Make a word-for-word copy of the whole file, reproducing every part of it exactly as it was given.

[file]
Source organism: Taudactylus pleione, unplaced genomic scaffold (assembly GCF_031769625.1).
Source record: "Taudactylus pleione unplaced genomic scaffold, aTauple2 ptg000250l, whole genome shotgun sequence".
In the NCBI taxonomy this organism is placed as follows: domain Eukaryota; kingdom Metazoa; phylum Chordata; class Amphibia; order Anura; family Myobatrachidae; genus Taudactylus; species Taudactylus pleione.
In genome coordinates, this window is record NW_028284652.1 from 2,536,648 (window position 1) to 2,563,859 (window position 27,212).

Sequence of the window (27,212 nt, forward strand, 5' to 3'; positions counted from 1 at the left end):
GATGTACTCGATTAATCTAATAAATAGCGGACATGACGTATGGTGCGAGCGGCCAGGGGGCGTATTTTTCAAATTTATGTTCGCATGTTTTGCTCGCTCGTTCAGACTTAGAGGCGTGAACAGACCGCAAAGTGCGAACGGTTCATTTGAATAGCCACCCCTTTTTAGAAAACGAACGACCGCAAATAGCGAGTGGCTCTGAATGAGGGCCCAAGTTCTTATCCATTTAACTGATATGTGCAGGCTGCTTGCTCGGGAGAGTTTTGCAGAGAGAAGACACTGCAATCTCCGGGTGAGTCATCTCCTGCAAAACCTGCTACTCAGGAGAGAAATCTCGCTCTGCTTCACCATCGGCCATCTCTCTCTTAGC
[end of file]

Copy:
Source organism: Taudactylus pleione, unplaced genomic scaffold (assembly GCF_031769625.1).
Source record: "Taudactylus pleione unplaced genomic scaffold, aTauple2 ptg000250l, whole genome shotgun sequence".
In the NCBI taxonomy this organism is placed as follows: domain Eukaryota; kingdom Metazoa; phylum Chordata; class Amphibia; order Anura; family Myobatrachidae; genus Taudactylus; species Taudactylus pleione.
In genome coordinates, this window is record NW_028284652.1 from 2,536,648 (window position 1) to 2,563,859 (window position 27,212).

Sequence of the window (27,212 nt, forward strand, 5' to 3'; positions counted from 1 at the left end):
GATGTACTCGATTAATCTAATAAATAGCGGACATGACGTATGGTGCGAGCGGCCAGGGGGCGTATTTTTCAAATTTATGTTCGCATGTTTTGCTCGCTCGTTCAGACTTAGAGGCGTGAACAGACCGCAAAGTGCGAACGGTTCATTTGAATAGCCACCCCTTTTTAGAAAACGAACGACCGCAAATAGCGAGTGGCTCTGAATGAGGGCCCAAGTTCTTATCCATTTAACTGATATGTGCAGGCTGCTTGCTCGGGAGAGTTTTGCAGAGAGAAGACACTGCAATCTCCGGGTGAGTCATCTCCTGCAAAACCTGCTACTCAGGAGAGAAATCTCGCTCTGCTTCACCATCGGCCATCTCTCTCTTAGC